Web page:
Goldman Cuts Coinbase to ‘Sell’ Due to Fall in Crypto Prices and Industry Activity; Shares Drop

The company faces a difficult choice between shareholder dilution and effective employee compensation, the report said.

AccessTimeIconJun 27, 2022 at 12:48 p.m. UTC
Updated May 11, 2023 at 5:36 p.m. UTC

Goldman Sachs (GS) cut Coinbase’s (COIN) rating to “sell” from “neutral” and slashed its price target to $45 from $70, the bank said in a report on Monday.

  • The downgrade was due to the continued fall in crypto prices and the ensuing fall in industry activity levels, Goldman said. Coinbase shares dropped 5.7% to $59.40 in pre-market trading.
  • In the same report, the Wall Street giant upgraded Robinhood Markets (HOOD) to “neutral” from “sell” with a $9.50 price target. Robinhood shares rose 2.6% to $8.21 in pre-market trading.
  • Current digital asset levels and trading volumes imply “further degradation” in Coinbase’s revenue base, which Goldman sees falling around 61% year-on-year in 2022, and about 73% in the back half of the year.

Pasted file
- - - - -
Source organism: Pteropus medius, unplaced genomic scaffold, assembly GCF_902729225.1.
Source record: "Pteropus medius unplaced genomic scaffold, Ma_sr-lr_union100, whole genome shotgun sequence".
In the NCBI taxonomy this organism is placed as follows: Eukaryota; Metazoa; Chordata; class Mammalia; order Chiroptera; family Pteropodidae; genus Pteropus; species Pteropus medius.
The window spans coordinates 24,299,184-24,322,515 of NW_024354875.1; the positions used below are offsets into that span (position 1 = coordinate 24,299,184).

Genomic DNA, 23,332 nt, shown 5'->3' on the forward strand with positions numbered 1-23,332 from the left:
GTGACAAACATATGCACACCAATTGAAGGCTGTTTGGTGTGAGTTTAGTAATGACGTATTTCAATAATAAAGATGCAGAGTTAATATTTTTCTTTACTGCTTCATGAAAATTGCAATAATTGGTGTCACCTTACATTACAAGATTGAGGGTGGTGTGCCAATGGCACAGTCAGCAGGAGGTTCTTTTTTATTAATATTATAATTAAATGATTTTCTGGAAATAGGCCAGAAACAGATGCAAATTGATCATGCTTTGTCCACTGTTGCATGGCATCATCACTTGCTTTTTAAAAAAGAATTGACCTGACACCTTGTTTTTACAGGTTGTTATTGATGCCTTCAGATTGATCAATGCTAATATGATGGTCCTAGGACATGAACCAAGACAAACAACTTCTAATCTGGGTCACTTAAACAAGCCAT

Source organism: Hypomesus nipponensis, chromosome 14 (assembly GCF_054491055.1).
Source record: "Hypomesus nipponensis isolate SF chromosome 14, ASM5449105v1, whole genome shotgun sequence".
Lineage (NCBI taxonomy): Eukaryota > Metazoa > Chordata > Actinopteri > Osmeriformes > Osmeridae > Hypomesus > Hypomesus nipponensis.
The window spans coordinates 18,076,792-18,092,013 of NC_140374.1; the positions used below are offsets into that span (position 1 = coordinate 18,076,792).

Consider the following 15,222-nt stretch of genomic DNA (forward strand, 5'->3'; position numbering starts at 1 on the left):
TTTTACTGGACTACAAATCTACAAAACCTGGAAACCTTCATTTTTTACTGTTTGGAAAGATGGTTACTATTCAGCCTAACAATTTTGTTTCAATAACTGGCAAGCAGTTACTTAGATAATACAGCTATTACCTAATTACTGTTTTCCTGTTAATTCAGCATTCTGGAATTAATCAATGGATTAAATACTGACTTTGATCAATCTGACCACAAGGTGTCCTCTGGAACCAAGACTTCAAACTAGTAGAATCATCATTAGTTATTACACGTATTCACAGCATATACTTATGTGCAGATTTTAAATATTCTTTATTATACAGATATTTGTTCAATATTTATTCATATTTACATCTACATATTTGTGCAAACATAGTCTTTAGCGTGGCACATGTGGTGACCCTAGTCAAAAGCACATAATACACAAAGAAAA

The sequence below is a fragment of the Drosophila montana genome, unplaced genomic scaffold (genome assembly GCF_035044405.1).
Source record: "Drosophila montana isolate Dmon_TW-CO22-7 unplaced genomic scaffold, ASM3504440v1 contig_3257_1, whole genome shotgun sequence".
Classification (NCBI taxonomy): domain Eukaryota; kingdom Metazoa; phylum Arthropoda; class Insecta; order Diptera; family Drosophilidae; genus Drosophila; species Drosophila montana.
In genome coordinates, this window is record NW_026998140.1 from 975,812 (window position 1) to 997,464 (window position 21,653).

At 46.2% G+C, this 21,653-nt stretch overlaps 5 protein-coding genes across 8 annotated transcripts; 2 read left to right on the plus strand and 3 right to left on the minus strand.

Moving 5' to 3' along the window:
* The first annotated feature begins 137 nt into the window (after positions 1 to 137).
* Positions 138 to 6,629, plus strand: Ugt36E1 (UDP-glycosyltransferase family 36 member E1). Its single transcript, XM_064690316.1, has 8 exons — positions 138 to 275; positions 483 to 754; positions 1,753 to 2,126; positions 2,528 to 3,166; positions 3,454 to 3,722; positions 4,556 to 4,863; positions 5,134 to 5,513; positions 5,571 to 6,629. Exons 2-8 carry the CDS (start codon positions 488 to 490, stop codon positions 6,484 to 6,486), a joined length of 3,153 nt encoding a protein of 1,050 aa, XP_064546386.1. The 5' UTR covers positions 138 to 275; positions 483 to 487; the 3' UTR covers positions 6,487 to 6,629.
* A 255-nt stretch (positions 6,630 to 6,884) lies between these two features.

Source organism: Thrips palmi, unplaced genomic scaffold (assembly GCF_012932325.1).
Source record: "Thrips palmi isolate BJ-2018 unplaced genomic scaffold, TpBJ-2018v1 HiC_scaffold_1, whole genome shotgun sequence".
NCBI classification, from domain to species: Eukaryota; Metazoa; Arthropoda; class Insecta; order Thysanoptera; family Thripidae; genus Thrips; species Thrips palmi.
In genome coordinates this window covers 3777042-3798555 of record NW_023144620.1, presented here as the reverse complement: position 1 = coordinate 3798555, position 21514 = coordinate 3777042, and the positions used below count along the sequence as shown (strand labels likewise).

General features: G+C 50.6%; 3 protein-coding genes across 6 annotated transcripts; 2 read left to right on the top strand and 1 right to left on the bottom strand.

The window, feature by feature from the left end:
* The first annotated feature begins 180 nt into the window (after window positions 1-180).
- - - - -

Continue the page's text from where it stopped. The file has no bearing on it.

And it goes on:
• While Coinbase, which is helmed by CEO Brian Armstrong, recently announced a notable restructuring, which involved laying off 18% of its workforce, the bank says further cuts are needed.
  • Coinbase will need to make substantial reductions to its cost base to “stem the resulting cash burn” as retail trading activity slows down, the note said, adding that the company faces a difficult choice between shareholder dilution and significant reductions in “effective employee compensation,” which may have a negative impact on talent retention.
  • Goldman is more bearish on the competitive environment and the outlook for fee rate compression given the announced merging of Coinbase and Coinbase Pro platforms, which has the potential to reduce the switching costs and make lower pricing more available to users.
  • With Coinbase trading with a market cap of around $11.5 billion relative to its almost $3.8 billion net cash position as of the first quarter 2022, the bank sees limited valuation support as higher revenues in the short term would require higher cryptocurrency prices and volatility, and it forecasts breakeven to negative adjusted EBITDA over the next several years.


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Will Canny is CoinDesk's finance reporter.

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